Foil stamping, typically a commercial print process, is the application of pigment or metallic foil, a special film-backed material, to paper where a heated die is stamped onto the foil, making it adhere to the surface leaving the design of the die on the paper. Foil stamping can be combined with embossing to create a more striking 3D image.

Embossing is the process of creating a tom three-dimensional image or design in paper and other ductile materials. It is typically accomplished with a combination of heat and pressure on the paper. This is achieved by using a metal die (female) usually made of brass and a counter die (male) that fit together and actually squeeze the fibers of the substrate. This pressure and a combination of heat actually “irons” while raising the level of the image higher than the substrate to make it smooth. In printing this is accomplished on a letterpress. The most common machines are the Kluge Letterpress and the Heidelberg Letterpress.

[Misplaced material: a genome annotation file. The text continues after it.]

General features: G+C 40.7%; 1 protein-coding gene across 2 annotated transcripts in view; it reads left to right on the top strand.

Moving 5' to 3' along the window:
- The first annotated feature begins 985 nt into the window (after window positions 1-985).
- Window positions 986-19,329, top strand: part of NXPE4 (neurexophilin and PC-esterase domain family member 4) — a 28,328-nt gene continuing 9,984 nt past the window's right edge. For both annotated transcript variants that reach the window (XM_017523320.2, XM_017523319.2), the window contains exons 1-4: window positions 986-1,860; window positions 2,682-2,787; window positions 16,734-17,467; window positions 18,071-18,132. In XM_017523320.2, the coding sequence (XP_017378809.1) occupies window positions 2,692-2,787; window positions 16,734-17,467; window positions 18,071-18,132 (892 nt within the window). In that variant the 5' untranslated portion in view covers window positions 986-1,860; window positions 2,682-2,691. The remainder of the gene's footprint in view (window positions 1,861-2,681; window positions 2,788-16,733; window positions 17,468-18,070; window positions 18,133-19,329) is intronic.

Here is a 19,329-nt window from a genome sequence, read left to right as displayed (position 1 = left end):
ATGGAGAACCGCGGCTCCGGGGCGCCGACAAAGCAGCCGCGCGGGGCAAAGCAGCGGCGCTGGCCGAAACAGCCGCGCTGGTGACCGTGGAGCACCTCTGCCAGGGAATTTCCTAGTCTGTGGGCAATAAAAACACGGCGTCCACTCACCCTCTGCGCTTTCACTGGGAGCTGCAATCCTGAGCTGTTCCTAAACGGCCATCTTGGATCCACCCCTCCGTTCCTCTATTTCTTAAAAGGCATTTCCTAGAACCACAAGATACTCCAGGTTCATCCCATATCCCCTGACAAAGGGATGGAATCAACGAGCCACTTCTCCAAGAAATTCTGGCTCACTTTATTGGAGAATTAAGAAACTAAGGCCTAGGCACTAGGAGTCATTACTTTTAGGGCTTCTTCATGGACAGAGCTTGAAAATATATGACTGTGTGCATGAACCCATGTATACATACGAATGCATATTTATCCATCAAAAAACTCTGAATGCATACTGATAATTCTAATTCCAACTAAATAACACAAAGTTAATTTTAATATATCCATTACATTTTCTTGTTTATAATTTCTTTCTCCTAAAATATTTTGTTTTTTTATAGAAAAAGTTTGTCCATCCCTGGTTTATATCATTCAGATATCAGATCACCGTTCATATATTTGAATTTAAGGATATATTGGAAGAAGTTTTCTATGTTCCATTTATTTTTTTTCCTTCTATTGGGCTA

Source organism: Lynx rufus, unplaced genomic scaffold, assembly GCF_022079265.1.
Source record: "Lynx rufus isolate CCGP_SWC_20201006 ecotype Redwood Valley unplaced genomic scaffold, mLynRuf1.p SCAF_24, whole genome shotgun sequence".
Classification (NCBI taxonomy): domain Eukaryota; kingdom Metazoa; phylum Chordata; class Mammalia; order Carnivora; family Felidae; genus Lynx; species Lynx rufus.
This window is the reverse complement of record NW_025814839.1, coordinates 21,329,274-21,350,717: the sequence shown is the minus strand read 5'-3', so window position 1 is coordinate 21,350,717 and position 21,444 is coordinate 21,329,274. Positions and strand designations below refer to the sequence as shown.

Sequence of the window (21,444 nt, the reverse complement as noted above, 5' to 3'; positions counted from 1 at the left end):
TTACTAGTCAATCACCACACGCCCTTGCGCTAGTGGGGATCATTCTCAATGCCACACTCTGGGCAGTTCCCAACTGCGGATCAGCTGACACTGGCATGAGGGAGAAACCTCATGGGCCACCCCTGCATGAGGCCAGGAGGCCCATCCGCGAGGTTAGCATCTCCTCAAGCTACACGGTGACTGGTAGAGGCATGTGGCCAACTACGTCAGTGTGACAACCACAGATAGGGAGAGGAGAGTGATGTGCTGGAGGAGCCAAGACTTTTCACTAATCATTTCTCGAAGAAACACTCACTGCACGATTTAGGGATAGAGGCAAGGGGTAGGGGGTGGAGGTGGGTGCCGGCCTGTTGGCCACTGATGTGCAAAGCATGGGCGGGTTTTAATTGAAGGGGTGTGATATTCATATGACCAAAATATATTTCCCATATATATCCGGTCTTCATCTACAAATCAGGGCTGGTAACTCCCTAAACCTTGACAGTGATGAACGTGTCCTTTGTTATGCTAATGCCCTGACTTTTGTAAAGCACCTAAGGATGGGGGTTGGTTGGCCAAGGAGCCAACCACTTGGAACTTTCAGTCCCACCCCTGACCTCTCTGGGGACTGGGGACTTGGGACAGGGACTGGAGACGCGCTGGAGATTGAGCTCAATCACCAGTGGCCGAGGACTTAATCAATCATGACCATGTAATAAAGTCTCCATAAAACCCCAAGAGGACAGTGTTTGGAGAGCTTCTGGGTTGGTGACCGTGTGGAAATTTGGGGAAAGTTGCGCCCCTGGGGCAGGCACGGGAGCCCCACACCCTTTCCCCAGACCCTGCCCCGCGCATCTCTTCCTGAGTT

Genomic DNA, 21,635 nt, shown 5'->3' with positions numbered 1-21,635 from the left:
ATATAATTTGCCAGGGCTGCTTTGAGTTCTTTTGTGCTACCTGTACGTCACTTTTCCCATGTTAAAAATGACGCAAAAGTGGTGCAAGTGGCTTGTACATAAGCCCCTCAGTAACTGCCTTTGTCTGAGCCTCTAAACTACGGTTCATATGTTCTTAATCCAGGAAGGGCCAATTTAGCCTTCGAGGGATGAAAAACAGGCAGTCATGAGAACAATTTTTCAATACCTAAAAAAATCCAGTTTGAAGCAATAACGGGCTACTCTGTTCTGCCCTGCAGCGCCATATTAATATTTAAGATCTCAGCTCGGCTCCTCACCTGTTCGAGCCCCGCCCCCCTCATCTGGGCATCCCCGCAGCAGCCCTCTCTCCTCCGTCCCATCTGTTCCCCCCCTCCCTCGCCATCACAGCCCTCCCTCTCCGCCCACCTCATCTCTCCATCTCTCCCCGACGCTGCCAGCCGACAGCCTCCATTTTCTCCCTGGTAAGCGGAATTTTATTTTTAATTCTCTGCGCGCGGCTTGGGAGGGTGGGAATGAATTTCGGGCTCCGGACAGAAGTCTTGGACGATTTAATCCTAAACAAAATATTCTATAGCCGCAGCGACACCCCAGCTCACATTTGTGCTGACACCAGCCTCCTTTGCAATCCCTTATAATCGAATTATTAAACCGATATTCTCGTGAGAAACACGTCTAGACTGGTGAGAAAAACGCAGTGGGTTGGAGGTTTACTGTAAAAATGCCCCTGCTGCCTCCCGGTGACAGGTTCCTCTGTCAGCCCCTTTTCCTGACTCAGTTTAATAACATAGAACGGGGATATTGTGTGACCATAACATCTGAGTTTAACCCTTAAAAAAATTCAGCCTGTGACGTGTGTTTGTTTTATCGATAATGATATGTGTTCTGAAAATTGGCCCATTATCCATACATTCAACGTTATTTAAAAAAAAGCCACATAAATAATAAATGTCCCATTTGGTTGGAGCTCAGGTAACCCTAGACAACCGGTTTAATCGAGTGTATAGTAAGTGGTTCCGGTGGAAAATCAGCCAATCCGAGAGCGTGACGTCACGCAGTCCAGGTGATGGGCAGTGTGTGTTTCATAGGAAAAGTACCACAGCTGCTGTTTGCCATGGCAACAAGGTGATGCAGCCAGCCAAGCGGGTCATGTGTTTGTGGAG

Rubber stamp embossing is another form of embossing popular in scrapbooking and cardmaking. A rubber stamp is used to apply adhesive to paper in a desired pattern. Embossing powder is dusted onto the paper and then blown away, so that it adheres only to the stamped surface. The powder is then subjected to heat, which causes it to melt and cover the stamped area. When the heat is removed, the liquified powder fuses into a palpable smooth raised surface in the shape of the stamped pattern.

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